Student activism is advancing the anti-caste struggle
She was quoting a former professor, during a session on “Students as agents of change” at the British Council’s recent Going Global 2016 conference held in Cape Town, South Africa.
“I speak as a student of research from India who is representing anti-caste struggles that have been going on for the past 150 years,” she said. Krishnan has been a student for eight years, in universities across India. “I’ve seen the highs and lows of student movements.”
The caste system in India – a country with 1.2 billion people, half of whom are under 25 years old – is rigid.
“Once you are born into it, there is no means to move out. Even if you have social aspirations and you can move socio-economically, your caste doesn’t change. That is the fundamental principle of caste,” said Krishnan.
“Caste is a major system of exclusion across Indian society and higher education is no exception.”
Students from scheduled castes and tribes and other historically disadvantaged communities – people who used to be called ‘untouchables’ but are now known as Dalits (oppressed) – previously wouldn’t have dreamed of achieving education beyond school.
“In the past 20 years, because of the assertion of social movements by Dalit and other students and affirmative action taken under government policies, there has been a massive increase in the involvement of Dalit students in higher education at both the undergraduate and research levels,” said Krishnan.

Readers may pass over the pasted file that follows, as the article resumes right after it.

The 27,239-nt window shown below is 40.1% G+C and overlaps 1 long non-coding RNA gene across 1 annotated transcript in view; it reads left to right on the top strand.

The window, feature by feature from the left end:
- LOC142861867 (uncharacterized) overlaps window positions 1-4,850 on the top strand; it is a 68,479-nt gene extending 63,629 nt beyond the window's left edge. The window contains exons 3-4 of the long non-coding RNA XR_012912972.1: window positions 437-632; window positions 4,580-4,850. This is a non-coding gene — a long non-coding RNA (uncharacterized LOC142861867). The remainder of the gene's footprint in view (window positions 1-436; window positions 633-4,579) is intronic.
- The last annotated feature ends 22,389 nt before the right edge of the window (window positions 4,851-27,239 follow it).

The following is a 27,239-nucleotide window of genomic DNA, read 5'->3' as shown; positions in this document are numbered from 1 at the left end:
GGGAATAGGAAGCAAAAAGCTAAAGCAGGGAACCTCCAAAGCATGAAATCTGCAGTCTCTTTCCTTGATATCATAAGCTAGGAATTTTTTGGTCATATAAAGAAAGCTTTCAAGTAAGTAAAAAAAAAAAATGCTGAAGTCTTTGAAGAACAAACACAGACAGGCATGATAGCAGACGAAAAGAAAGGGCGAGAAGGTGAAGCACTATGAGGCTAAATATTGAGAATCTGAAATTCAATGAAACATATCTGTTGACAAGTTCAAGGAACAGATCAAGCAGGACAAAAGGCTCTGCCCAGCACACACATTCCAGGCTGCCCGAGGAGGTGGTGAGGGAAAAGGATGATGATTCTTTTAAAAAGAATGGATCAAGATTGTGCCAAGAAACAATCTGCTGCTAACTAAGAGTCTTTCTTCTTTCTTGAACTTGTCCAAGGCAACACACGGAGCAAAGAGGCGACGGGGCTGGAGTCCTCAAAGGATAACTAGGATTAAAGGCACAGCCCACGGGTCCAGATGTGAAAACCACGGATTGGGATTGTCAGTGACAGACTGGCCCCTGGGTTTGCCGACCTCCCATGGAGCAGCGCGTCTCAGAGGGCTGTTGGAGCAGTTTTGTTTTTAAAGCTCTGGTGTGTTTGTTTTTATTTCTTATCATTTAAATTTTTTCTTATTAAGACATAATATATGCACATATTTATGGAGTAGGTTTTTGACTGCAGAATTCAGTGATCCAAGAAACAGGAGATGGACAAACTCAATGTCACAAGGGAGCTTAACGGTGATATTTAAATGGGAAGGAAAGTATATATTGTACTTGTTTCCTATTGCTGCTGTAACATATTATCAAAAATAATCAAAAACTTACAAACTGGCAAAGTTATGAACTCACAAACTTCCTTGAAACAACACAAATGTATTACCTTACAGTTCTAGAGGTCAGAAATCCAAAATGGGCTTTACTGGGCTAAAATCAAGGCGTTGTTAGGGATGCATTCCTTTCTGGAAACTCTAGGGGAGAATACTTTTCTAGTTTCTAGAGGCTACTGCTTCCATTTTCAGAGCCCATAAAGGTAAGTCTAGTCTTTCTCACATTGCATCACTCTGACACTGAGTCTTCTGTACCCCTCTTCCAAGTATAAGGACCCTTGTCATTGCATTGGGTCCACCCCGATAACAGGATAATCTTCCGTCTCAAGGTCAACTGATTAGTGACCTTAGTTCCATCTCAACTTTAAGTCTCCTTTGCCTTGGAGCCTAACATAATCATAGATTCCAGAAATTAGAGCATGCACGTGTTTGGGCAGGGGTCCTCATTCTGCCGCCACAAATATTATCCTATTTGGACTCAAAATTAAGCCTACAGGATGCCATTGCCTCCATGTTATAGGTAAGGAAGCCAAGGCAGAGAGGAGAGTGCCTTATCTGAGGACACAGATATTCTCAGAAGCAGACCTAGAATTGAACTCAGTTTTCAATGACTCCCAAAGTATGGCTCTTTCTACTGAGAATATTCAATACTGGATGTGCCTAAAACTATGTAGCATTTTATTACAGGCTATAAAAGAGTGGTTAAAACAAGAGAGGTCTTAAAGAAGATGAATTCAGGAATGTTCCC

Students who have struggled all their lives to complete schooling are admitted to university – but once they are identified as Dalits “they struggle to move forward. There are many forms of class discrimination that they face in universities' spaces.
“To understand what kinds of discrimination students face in higher education one needs to really engage with students who come from these backgrounds.”
Krishnan is from a privileged background, and her association with the anti-caste struggle began by challenging her privileges and “the blindness of privileged sections of India that still do not recognise that caste is a problem”.
Outcry over discrimination
The past year has been very interesting for student movements in India, said Krishnan.
Last October students began protesting against the discontinuation of a fellowship for research students by the University Grants Commission or UGC. Protests in several cities, led by the Jawaharlal Nehru University students’ union, turned into an ‘Occupy UGC’ movement and prompted a harsh security crackdown on students, with some arrests.
The government decision to scrap the stipend for PhD students affected Dalit students particularly, Krishnan continued, “because they come from very, very underprivileged backgrounds. The little amount that the government provided was the only way in which they could even imagine researching and studying in universities.”